Net profit is the most important profit number to know because it tells you if you’re making money in your business. To get your net profit, you subtract one-time expenses or non-operational expenses from your operating profit. This can include things like taxes, loans, investments in new equipment, legal fees, or even one-time sales of business assets. Your net profit tells you the final picture of if you’ve made money or not. For instance, if you have a $1,000 business loan payment after generating $4,500 of operating profit, your net profit would end up being $3,500.

Generally speaking, profitability is determined on a longer period of time than cash flow and looks at the total picture of your finances at the highest, least detailed level. Profitability is usually calculated on a quarterly or annual basis but cash flow is usually calculated on a monthly basis or even daily basis. 

How Does Cash Flow Differ From Profit?

Still confused about whether cash flow equals profit? The answer is: not usually. Although they sound similar, positive cash flow and profit are different from each other. 

Cash flow includes a complete picture of where money is going in your business. Profit is the actual money you’re making. The key difference between the two is that cash flow is referring to the money going both in and out of the business while profit is the amount of money left over after all of your expenses are paid.

If you run your business on an accrual basis, cash flow vs profit is easier to understand because invoices are counted when they are billed but the money won’t be in your account until your invoice is actually paid. This can make your business profitable but make your cash flow more difficult.

For example, if you’re an online coach and invoice a client $5,000 this month and spend $1,000 in expenses, your profit is $4,000. But because that invoice will actually be paid next month and you haven’t received any money from your client yet, your cash flow is -$1,000. You’re profitable this month but your cash flow is negative.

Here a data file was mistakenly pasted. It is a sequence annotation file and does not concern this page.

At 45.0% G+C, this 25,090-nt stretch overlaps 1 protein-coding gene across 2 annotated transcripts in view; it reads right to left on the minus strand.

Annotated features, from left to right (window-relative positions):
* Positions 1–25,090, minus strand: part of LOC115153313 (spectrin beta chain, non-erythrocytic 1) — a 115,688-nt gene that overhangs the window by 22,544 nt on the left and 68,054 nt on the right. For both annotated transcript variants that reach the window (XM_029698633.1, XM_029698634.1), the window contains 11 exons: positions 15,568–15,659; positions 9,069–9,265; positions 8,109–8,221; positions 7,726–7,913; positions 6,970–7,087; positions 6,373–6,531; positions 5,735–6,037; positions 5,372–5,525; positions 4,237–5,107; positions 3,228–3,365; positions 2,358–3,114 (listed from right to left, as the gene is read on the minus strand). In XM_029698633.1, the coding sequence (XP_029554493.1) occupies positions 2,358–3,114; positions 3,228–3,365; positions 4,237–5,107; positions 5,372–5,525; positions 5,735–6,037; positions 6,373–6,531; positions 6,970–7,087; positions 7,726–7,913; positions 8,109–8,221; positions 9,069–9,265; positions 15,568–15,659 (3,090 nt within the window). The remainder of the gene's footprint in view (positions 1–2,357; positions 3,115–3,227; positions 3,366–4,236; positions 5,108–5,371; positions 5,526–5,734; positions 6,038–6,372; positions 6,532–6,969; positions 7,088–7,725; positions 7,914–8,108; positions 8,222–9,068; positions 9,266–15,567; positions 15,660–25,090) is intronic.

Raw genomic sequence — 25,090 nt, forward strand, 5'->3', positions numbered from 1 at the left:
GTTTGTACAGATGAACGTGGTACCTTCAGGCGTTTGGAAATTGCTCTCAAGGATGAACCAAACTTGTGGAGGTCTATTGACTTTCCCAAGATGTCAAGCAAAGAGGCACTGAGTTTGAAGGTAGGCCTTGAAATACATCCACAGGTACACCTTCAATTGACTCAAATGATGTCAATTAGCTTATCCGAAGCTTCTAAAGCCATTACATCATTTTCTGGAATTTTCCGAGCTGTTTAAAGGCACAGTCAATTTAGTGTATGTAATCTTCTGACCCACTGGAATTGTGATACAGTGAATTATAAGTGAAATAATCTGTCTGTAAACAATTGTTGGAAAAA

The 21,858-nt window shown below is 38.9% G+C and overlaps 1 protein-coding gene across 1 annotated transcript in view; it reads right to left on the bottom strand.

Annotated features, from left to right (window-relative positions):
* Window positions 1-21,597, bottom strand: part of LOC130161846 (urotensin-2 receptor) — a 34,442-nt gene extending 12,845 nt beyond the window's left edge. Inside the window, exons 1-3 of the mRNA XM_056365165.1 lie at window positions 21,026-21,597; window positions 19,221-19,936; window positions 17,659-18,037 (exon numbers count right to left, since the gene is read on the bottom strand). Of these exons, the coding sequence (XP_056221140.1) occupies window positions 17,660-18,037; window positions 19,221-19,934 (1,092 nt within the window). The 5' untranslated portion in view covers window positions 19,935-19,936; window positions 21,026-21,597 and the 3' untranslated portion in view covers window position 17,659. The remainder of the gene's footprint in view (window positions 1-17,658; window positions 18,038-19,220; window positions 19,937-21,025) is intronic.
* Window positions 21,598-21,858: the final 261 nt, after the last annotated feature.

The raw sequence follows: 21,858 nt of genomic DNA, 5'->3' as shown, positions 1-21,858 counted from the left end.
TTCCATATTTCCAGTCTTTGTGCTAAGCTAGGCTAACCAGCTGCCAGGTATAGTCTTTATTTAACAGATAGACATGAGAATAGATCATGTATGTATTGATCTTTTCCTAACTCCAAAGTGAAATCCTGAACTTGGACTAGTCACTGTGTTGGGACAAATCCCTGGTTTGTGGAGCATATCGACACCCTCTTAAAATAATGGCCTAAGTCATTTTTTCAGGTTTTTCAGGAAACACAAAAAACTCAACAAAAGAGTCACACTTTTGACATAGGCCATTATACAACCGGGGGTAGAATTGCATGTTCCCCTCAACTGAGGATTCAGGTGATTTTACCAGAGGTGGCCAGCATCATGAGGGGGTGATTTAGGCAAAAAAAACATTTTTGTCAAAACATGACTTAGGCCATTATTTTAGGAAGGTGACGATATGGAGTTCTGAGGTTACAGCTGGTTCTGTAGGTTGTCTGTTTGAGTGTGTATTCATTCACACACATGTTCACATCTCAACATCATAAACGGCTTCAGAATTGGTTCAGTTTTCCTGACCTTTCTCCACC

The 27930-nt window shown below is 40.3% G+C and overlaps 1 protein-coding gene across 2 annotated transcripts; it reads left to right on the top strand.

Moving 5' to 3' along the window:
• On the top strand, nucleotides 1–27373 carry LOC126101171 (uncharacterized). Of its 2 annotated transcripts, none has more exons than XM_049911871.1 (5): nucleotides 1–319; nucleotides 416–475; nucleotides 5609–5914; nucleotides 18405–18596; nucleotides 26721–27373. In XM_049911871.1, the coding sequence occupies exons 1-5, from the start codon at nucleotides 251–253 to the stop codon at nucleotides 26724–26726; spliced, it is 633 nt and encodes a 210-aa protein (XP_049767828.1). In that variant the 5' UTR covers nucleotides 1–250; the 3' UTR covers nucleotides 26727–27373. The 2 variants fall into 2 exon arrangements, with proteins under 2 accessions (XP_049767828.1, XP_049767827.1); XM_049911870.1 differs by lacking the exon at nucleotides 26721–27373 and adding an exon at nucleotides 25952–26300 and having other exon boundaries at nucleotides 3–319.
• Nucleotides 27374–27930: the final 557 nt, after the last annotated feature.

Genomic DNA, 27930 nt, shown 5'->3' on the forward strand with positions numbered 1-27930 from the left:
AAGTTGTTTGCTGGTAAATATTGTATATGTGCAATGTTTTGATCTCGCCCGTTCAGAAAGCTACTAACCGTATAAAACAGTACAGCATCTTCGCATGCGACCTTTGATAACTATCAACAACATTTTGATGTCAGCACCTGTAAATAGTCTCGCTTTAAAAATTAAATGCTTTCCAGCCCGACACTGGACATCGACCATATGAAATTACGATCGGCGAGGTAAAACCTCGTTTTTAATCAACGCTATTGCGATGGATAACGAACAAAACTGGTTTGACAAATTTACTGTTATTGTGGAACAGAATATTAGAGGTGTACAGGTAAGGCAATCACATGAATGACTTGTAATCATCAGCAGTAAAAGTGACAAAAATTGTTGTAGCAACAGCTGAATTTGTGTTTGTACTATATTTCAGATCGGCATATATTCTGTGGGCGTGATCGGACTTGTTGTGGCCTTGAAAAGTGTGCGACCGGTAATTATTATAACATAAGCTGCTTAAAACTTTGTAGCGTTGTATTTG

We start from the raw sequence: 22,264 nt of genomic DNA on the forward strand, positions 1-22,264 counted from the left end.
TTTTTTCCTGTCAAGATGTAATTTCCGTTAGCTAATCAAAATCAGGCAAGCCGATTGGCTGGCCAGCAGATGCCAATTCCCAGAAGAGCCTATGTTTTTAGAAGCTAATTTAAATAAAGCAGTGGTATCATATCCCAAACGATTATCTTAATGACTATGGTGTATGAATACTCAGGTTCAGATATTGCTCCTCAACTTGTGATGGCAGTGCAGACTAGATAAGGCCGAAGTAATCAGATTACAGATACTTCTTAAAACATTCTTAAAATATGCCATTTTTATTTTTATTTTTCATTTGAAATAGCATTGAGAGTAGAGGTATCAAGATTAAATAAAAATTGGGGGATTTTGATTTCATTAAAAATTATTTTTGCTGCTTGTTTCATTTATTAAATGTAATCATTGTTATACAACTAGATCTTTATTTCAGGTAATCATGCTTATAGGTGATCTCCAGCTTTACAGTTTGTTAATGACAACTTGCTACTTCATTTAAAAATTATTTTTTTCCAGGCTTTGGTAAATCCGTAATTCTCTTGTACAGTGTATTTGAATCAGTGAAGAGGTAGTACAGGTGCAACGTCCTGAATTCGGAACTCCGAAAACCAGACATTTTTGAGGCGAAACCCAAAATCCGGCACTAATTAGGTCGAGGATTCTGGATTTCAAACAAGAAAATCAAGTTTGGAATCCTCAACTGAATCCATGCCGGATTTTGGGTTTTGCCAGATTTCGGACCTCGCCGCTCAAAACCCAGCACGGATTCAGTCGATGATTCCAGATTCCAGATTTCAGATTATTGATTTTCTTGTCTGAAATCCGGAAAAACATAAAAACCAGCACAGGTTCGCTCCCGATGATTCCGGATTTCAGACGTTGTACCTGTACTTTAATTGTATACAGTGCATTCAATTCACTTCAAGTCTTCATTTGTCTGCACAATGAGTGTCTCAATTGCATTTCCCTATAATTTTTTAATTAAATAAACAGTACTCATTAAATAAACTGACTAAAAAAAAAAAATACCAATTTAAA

On the other hand, the next month you have $1,000 of expenses again but no new invoices. Your client pays the last month’s invoice for $5,000. Your profitability is -$1,000 this month because the invoice was counted in the previous month but your cash flow is positive.

Why does this matter? If that $1,000 expense is for tools you need to do your job, and if you don’t have money to cover the negative cash flow in the first month, you won’t be able to cover your expenses and do your work. While your business is still profitable, you’re going to run into financial trouble if you don’t care about cash flow!  

Which Is More Important: Cash Flow or Profit?

It’s not uncommon to want a single metric to help you understand the health of your business -- let’s face it, that would be much easier! Business owners want to know which one they should look to for answers or pay attention to the most to determine the growth of their business. That is why cash flow positive vs profitable is often pitted against one another. 

When it comes to figuring out which metric matters more in business, many owners assume that cash flow is more important than profit or vice versa. Both have the power to influence your business decisions and should play a part in your financial decisions.

You need both cash flow and profit in order to effectively run and scale your business. Doing cash flow projections to figure out when you need funds to pay bills and when money will be coming in can help you better manage your money for less stress. Paying attention to your profitability can help you make a financially successful business. 

Cash flow and profitability work together to make a business that succeeds with less stress! And who doesn’t want that for their business?

Want to learn more about your business finances and finally understand what’s going on with your money? Start with a financial action plan to get your small business finances in order